Evaluating the Impact of a Mobile Integrated Health‒Community Paramedicine Program on Health-Related Social Needs and Hospital Readmissions.

Gabriella Miller
Yuanyuan Liang
Benoit Stryckman
Kristin Seidl
Erinn Harris
Colleen Landi
Jessica Thomas
David Marcozzi
Daniel B. Gingold
Peer-Reviewed Article
November 2023
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Addressing care coordination and medication-related needs within a mobile integrated health care-community paramedicine (MIH-CP) program leads to a reduction in hospital readmissions.


MIH-CP programs expand the role of paramedics and emergency medical technicians to deliver a broader range of home- and community-based services, including hospital follow-up care, primary care services, medication reconciliation, and health education. These programs have demonstrated improvements in access to care, patient satisfaction, and quality of life, while also reducing costs associated with avoidable hospitalizations.

In 2018, the Baltimore City Fire Department and the University of Maryland Medical Center launched a pilot MIH-CP program aimed at reducing inpatient readmissions by addressing health-related social needs (HRSN). The 30-day program involved an interdisciplinary team comprised of physicians, nurse practitioners, community health workers, and pharmacists, who provided targeted interventions to individuals at high risk for readmission prior to hospital discharge.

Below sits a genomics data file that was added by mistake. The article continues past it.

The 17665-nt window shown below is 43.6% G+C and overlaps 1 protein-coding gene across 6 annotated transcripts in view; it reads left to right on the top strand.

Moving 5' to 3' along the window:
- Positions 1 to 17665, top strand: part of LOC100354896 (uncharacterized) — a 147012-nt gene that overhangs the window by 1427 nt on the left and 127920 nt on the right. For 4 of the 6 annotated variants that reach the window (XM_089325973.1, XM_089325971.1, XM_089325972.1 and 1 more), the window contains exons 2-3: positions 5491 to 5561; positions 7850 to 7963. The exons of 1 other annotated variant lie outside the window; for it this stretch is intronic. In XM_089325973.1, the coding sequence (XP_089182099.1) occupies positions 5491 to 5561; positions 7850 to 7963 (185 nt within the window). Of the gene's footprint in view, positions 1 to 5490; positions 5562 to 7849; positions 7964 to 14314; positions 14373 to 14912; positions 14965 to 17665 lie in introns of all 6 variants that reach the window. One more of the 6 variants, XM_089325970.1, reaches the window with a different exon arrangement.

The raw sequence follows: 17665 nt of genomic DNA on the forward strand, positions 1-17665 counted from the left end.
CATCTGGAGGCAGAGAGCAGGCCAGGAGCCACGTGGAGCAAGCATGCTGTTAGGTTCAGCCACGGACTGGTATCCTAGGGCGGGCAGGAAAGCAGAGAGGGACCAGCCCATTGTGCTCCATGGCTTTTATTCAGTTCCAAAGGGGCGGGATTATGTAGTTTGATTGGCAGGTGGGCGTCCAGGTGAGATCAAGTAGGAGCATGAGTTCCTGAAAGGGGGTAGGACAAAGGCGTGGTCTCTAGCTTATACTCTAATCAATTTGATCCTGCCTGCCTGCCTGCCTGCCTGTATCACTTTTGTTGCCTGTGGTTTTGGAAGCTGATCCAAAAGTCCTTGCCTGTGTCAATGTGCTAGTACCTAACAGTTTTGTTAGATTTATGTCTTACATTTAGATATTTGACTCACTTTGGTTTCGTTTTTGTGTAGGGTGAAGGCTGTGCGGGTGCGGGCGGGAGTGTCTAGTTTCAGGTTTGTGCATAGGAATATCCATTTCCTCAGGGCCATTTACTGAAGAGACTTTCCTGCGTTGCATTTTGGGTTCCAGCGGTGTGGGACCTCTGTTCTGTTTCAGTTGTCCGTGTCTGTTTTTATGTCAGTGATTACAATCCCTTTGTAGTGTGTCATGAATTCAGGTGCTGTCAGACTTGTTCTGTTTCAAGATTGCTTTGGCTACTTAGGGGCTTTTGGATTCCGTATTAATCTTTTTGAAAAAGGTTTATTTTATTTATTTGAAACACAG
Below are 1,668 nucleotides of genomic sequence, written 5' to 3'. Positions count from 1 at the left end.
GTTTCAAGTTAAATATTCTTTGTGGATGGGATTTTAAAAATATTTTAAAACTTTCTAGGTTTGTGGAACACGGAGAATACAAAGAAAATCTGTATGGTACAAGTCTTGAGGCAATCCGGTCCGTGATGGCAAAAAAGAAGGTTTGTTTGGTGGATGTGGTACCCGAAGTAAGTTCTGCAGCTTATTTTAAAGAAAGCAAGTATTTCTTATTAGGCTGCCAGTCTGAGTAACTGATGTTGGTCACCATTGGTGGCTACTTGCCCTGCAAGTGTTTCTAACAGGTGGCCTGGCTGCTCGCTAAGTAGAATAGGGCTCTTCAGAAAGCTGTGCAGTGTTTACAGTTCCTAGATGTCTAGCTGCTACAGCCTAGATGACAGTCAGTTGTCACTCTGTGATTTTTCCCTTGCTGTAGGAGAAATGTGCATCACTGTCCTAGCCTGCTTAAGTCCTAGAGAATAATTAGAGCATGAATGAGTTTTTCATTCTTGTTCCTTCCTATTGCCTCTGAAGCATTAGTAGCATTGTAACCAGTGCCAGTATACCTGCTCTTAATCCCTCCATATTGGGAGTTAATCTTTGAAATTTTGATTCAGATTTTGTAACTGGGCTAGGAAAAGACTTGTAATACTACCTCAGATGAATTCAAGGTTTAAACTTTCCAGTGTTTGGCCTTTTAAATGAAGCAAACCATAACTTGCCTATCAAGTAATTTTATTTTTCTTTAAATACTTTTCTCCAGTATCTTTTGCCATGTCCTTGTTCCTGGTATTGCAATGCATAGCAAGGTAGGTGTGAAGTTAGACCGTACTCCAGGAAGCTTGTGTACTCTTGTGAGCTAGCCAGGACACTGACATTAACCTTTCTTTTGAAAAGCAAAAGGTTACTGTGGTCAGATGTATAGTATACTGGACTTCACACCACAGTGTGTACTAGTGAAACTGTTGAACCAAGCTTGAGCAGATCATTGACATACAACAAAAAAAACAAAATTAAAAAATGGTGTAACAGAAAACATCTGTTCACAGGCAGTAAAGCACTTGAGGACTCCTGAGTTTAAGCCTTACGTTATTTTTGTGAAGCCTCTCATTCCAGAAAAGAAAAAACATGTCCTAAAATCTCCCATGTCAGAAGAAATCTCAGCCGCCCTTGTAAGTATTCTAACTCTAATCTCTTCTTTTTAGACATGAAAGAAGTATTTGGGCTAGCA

This retrospective observational cohort study examined the impact of targeted HRSN interventions within the MIH-CP program on hospital readmission rates of over 800 program participants. The study found that participants who had their medication-related needs addressed — including through medication delivery, payment, and reconciliation — experienced a 65% reduction in 30-day readmission rates compared to those whose needs were not addressed. Similarly, addressing care coordination needs was associated with a significant decrease in 30-day readmission rates. However, no other interventions within the MIH-CP program were found to significantly impact readmissions. The study also observed varying degrees of success in addressing HRSN, with low rates of resolution for needs related to environmental, housing, and utilities.


This study highlights the feasibility of including specific HRSN interventions within MIH-CP programs and the positive impact of care coordination and medication support on rates of hospital readmissions. Additionally, the authors note that further research is needed to understand the drivers of high readmission rates among individuals with no identified care coordination needs. They suggest that potential shortcomings of the screening process may hinder effective identification of patients’ needs.

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